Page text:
Israeli police put forces on one of the highest alert levels as a standoff developed between thousands of security forces and Gaza withdrawal opponents determined to march into the Gaza Strip despite a ban. Thousands of police gathered at Kfar Meimon, and thousands more were on the way, said police spokesman Avi Zelba, who added that police country-wide were on alert for immediate deployment to the area. The last time police had declared this level of alert was when Yasser Arafat died in November 2004. The only higher alert is during a war. Later in the day, Israeli police encircled an encampment of thousands of Gaza pullout opponents and pushed back a surging crowd trying to march to the Gaza Strip in a show of support for Jewish settlements marked for demolition next month. (AP)

Israel Radio reported that the PA rejected a Hamas demand to create a joint committee to govern the Gaza Strip. (Ha’aretz)

Hamas and Fatah agreed to pull their gunmen off the streets of northern Gaza as a first step towards easing tension between the factions, a Palestinian source said. The decision was made after the two groups discussed the confrontations that had raged in recent days in Gaza. (Reuters)


The Israeli army said that Palestinians had fired two mortar shells at a settlement in the southern Gaza Strip, causing no injuries or damage. Palestinians also fired at an Israeli force near the border with Egypt, causing no injuries. The army also said it had arrested seven wanted Islamic Jihad members in Yamoun village, west of Jenin. (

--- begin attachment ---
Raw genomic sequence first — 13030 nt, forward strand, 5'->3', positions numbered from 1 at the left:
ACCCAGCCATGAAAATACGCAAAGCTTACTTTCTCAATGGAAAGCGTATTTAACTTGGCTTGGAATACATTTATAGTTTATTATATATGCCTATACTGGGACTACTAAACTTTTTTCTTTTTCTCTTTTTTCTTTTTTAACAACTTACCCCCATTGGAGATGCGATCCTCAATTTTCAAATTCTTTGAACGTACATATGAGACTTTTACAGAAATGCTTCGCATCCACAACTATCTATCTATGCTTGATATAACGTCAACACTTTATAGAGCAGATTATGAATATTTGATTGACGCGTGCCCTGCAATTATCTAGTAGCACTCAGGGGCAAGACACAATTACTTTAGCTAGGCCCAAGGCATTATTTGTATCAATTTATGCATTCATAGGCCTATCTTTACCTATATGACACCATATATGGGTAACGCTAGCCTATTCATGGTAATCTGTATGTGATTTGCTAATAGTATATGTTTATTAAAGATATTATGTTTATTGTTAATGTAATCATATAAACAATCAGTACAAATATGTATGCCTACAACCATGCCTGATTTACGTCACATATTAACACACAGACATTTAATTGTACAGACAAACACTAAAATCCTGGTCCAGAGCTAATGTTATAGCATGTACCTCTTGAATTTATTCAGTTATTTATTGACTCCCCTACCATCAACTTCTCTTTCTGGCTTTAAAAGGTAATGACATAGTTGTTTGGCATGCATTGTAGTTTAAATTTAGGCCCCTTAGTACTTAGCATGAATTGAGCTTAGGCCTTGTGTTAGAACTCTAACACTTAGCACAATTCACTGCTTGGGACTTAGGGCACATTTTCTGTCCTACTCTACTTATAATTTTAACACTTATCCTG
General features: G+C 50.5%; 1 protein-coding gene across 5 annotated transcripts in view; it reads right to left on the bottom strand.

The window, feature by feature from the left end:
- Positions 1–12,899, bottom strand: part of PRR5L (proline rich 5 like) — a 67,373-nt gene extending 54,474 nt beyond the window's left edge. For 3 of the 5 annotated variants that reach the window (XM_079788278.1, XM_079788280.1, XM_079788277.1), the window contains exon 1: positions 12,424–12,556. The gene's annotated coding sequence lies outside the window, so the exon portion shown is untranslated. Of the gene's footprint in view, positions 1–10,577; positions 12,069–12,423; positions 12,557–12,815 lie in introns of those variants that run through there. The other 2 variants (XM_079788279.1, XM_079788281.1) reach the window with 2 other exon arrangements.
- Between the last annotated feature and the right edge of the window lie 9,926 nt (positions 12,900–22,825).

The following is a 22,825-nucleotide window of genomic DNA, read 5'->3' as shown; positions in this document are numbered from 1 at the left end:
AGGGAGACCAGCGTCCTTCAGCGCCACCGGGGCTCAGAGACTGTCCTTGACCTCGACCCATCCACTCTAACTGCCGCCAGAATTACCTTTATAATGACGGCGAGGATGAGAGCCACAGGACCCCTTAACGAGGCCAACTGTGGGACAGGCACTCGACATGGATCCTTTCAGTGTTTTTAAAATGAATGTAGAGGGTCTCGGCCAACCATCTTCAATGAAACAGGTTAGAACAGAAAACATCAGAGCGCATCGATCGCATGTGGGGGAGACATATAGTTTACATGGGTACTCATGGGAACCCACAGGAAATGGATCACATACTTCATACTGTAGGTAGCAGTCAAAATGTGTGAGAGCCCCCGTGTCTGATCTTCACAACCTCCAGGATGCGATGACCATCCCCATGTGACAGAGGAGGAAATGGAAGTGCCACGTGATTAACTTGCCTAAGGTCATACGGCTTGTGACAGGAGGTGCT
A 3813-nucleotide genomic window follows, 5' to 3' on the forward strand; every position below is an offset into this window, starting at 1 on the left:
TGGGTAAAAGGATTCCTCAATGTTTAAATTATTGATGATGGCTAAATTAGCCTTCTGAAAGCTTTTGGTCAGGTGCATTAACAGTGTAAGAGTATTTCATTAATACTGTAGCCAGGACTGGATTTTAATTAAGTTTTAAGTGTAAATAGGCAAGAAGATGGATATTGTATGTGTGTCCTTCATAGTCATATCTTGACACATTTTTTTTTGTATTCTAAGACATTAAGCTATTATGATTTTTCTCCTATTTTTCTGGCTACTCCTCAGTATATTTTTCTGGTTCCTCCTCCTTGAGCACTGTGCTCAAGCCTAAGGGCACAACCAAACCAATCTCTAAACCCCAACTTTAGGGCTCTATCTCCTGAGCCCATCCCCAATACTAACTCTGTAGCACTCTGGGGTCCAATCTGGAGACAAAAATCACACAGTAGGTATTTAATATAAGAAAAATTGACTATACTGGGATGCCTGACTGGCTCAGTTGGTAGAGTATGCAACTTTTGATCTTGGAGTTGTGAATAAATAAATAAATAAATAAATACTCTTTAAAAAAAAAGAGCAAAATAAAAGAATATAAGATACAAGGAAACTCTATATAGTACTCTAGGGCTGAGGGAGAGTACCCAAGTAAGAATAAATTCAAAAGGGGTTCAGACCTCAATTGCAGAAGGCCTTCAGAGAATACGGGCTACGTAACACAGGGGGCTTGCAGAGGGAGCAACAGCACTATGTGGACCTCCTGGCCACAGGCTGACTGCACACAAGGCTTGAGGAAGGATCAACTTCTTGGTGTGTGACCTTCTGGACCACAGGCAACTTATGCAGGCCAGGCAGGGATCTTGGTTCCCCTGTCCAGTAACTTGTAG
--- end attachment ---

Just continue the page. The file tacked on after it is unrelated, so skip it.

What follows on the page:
Israeli soldiers shot and wounded a Palestinian attempting to enter a closed military zone in the northern Gaza Strip. (Ha’aretz, The Jerusalem Post, Xinhua)

Palestinian medical sources said 25-year-old Mohammed Ghannam, a member of the Palestinian security force, died of wounds inflicted last week by Israeli fire when the IDF reoccupied the West Bank city of Tulkarm. (Xinhua)

Gunmen attacked the homes of the head of the Palestinian Preventive Security Service, Rashid Abu Shbak, and the Gaza Strip’s Fatah leader Abdallah Franji. At least seven people were injured in the exchanges of fire with bodyguards, security and Hamas sources said. Both attacks happened in the Tal al-Hawa neighbourhood of southern Gaza City. The exchanges imperilled a tentative agreement that had been reached overnight between members of Hamas and Fatah to stop targeting each other. Ismail Haniya, a Hamas leader, confirmed that the movement was working with Fatah leaders to end the tension and remove gunmen from both factions from the streets. PA Prisoner Affairs Minister Sufian Abu Zaydah said that both movements had agreed to "cease all activity that would increase tension between the two sides." (AFP)